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Tulsa Race Riots

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I. Introduction pg. 3

II. Riot Beginnings pg. 3 -4

III. Statistics pg. 4-5

IV. Lives Changed pg. 5-6

V. Reparations pg 6-7

VI. References pg. 8


The Tulsa race riot of 1921 was a dark time in the history of Oklahoma. It all began with a simple misunderstanding, but had catastrophic consequences. Homes and businesses were destroyed, many African Americans and whites were killed, and Tulsa had lost its soul. In the beginning Oklahoma was just a young state, and Tulsa was just a young town, trying to find its place in the world. The discovery of Oil quickly turned Tulsa into one of the most prosperous towns in America. As the town prospered, so did its citizens, which includes African Americans. It is an irony in that through racial segregation Greenwood Avenue became as successful as it was. It was necessary that African American businesses existed because they catered to the African American dollars that were being earned. The white businesses did not serve African Americans because of racial segregation. The area was such a success that populations of other African Americans from around the country saw it as a beacon of hope. The new residents had a hard work ethic and helped build up North Tulsa into was it was, the Mecca for African Americans in the Southwest.

Riot Beginnings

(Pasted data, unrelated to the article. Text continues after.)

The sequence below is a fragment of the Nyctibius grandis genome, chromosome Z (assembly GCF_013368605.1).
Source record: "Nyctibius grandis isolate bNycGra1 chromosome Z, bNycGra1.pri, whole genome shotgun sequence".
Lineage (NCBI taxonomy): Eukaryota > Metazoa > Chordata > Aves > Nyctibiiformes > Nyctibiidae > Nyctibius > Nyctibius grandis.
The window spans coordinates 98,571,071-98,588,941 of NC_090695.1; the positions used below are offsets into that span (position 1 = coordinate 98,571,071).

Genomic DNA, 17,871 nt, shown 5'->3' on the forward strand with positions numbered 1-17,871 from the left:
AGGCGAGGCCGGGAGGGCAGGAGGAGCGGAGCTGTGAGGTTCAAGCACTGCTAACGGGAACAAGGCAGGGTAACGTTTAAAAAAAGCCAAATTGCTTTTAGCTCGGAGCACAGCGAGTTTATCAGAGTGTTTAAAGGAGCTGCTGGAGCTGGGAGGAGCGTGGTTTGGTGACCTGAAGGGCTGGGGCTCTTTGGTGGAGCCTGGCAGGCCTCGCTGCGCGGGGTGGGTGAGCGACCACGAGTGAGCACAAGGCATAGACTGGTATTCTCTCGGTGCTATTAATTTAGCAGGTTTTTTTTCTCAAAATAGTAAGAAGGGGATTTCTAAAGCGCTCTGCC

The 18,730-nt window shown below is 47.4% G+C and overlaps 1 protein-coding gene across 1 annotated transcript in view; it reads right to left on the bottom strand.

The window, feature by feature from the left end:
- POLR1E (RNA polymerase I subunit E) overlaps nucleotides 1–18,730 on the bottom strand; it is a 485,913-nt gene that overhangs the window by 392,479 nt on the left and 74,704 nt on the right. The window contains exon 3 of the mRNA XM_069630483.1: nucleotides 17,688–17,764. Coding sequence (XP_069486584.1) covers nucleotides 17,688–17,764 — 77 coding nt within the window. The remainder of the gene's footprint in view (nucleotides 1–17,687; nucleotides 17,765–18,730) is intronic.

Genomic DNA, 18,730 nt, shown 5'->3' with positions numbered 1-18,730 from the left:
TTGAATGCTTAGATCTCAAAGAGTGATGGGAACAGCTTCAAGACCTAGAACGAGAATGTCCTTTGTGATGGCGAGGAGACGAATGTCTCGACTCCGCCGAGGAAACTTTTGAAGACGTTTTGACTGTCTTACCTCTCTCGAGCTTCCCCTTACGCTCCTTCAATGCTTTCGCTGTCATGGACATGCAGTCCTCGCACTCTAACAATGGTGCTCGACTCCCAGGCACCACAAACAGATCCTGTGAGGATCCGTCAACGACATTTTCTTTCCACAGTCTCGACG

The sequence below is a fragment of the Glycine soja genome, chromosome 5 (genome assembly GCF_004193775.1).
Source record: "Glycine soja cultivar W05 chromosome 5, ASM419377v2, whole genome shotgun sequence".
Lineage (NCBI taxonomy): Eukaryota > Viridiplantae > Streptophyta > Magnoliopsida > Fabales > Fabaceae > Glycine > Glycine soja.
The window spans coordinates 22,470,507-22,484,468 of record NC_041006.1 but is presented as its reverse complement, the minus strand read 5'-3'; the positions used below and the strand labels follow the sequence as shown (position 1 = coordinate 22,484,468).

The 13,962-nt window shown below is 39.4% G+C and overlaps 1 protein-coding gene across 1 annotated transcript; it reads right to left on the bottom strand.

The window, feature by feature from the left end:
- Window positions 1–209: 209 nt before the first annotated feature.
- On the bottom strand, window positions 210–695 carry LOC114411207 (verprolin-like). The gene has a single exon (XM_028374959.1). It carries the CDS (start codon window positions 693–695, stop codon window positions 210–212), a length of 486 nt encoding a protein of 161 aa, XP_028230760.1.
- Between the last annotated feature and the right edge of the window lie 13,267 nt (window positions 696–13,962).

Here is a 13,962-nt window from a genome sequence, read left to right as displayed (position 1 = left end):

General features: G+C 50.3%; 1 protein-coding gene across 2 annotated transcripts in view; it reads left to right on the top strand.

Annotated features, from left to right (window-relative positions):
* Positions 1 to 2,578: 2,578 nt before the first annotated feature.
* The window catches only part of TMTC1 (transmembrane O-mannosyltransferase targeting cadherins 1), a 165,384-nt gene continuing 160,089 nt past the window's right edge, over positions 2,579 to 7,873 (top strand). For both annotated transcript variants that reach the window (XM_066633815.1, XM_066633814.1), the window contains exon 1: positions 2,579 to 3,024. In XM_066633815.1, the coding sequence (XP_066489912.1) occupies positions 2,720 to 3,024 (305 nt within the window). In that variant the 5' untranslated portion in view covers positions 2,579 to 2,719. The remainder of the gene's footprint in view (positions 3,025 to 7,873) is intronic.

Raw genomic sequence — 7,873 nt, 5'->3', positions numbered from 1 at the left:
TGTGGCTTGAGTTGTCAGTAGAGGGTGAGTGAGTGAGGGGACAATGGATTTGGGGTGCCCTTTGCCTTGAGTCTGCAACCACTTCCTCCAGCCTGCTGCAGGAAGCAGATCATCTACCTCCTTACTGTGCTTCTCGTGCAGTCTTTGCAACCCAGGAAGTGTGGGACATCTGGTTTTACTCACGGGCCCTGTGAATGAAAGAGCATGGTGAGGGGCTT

With all this prosperity and wealth many African Americans were happy but many whites saw this as a threat. They saw African Americans who prospered as a threat to their power, to the way things use to be (African Americans being slaves, or children of them). There were some African Americans that had better homes and better jobs than some whites. Many in the White community could not stand for it. Hatred and resentment grew and it was adding fuel to the fire that was waiting to be sparked by a match. That match would eventually be lit when Dick Rowland a shoeshine boy, bumped into a white girl named Sarah Page. It was a trivial misunderstanding. Rowland accidentally steps on Miss Page's shoe and she yelled. She then claimed that she was assaulted by Mr. Rowland. Dick was eventually picked up by the police and put into jail. It was a known fact that many of the members of the Police department were members of the Ku Klux Klan and many in the African American community knew Rowland's fate if he were to be left in the hands of these so called police officers. The African American citizens had to protect him from a lynching and the white citizens wanted to lynch him. A crowd of African Americans came to the steps of the station were Rowland was held and offered their assistance in protecting him from a gathering white mob. The police declined this offer and the African Americans left. As they were leaving the scene to return home they ran into more concerned African Americans and with that crowd they headed back to the station because those African Americans had heard rumors that the white mob was growing. They once again offered their assistance to the police and once again it was turned down. A white officer tried to disarm the crowd and came upon one African American man who refused to give up his gun and a struggled ensued. Gunfire broke out and once the smoke had settled two African Americans were dead along with ten white men. This was the match that was lit, because the Dick Rowland incident was only the box that the matches came in. Violence was on the menu for the evening as fires and smoke lit up the night sky. The irony of the situation is that Rowland and Page have been reported as running away together.